During the past ten years much has been written on the symptomatology of this disease, part of which has been of inestimable value to those of us whose work lies along these lines, so that at the present time we are enabled to classify various symptoms, which, combined with our clinical experience, places at the disposal of the practical otologist a group of fairly definite symptoms from which to make a positive diagnosis of the disease.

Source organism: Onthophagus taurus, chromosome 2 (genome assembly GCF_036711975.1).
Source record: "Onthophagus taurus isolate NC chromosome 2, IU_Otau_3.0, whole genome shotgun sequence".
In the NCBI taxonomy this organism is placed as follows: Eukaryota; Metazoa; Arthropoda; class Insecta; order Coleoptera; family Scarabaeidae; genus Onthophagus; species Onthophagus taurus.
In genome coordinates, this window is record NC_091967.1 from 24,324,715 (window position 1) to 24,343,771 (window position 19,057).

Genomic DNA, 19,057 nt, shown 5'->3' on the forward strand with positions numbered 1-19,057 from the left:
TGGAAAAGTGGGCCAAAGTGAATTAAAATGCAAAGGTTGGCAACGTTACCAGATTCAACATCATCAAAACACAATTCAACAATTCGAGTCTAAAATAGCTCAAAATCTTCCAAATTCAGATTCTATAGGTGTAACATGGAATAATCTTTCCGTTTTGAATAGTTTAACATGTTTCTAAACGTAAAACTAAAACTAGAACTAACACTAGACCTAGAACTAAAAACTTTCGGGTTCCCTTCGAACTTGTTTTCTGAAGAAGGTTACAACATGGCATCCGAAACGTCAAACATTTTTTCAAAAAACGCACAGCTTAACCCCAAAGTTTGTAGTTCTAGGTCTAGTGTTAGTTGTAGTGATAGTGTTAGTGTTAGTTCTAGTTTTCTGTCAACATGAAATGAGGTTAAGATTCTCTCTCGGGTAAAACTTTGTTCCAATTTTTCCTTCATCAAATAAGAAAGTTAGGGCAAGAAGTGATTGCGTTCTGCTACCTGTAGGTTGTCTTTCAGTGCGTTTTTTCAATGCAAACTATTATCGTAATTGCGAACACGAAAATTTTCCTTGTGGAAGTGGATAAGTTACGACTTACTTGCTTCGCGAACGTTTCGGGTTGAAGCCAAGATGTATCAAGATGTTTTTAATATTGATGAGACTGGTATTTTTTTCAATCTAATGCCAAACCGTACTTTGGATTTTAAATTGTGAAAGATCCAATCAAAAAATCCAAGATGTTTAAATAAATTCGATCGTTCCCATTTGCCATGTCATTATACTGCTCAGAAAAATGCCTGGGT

In speaking of the symptomatology of otitic phlebitis I shall follow the lines of my personal experience and do so under three heads. First, the symptomatology in the typical cases; second, in the atypical, and third, in those where the bulb and sinus are primarily involved, without macroscopic disease of the mastoid process. As the majority of cases coming under our observation are those secondary to a mastoid involvement, or developing after the mastoid
McKERNON JF. OTITIC PHLEBITIS; ITS SYMPTOMATOLOGY, DIAGNOSIS AND TREATMENT.. JAMA. 1907;XLIX(11):929-933. doi:10.1001/jama.1907.25320110041001j